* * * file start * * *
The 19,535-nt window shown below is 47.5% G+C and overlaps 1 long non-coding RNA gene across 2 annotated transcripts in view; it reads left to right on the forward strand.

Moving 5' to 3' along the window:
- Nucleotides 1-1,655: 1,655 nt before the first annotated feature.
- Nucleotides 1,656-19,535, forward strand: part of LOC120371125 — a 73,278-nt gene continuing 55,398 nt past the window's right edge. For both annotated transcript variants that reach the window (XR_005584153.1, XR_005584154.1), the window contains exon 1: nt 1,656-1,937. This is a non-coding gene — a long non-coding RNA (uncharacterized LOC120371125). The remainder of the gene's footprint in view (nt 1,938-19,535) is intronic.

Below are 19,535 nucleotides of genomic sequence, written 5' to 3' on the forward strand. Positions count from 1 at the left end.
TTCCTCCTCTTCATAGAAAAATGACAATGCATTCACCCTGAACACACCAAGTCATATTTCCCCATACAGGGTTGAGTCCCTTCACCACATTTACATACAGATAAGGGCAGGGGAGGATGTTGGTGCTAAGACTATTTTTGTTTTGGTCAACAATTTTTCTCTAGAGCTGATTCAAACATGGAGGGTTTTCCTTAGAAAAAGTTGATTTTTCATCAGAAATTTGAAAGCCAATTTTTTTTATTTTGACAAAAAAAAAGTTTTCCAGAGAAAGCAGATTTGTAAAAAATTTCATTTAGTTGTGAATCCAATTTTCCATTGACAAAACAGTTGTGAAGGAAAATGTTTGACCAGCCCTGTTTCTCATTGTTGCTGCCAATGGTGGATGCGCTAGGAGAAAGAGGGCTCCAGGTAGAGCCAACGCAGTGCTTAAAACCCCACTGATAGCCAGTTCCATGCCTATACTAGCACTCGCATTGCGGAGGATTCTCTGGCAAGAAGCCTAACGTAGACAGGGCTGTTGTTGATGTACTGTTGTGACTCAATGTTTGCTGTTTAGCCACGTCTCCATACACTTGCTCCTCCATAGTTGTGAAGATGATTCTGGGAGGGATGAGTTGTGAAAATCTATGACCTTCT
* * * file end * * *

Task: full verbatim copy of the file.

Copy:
The 19,535-nt window shown below is 47.5% G+C and overlaps 1 long non-coding RNA gene across 2 annotated transcripts in view; it reads left to right on the forward strand.

Moving 5' to 3' along the window:
- Nucleotides 1-1,655: 1,655 nt before the first annotated feature.
- Nucleotides 1,656-19,535, forward strand: part of LOC120371125 — a 73,278-nt gene continuing 55,398 nt past the window's right edge. For both annotated transcript variants that reach the window (XR_005584153.1, XR_005584154.1), the window contains exon 1: nt 1,656-1,937. This is a non-coding gene — a long non-coding RNA (uncharacterized LOC120371125). The remainder of the gene's footprint in view (nt 1,938-19,535) is intronic.

Below are 19,535 nucleotides of genomic sequence, written 5' to 3' on the forward strand. Positions count from 1 at the left end.
TTCCTCCTCTTCATAGAAAAATGACAATGCATTCACCCTGAACACACCAAGTCATATTTCCCCATACAGGGTTGAGTCCCTTCACCACATTTACATACAGATAAGGGCAGGGGAGGATGTTGGTGCTAAGACTATTTTTGTTTTGGTCAACAATTTTTCTCTAGAGCTGATTCAAACATGGAGGGTTTTCCTTAGAAAAAGTTGATTTTTCATCAGAAATTTGAAAGCCAATTTTTTTTATTTTGACAAAAAAAAAGTTTTCCAGAGAAAGCAGATTTGTAAAAAATTTCATTTAGTTGTGAATCCAATTTTCCATTGACAAAACAGTTGTGAAGGAAAATGTTTGACCAGCCCTGTTTCTCATTGTTGCTGCCAATGGTGGATGCGCTAGGAGAAAGAGGGCTCCAGGTAGAGCCAACGCAGTGCTTAAAACCCCACTGATAGCCAGTTCCATGCCTATACTAGCACTCGCATTGCGGAGGATTCTCTGGCAAGAAGCCTAACGTAGACAGGGCTGTTGTTGATGTACTGTTGTGACTCAATGTTTGCTGTTTAGCCACGTCTCCATACACTTGCTCCTCCATAGTTGTGAAGATGATTCTGGGAGGGATGAGTTGTGAAAATCTATGACCTTCT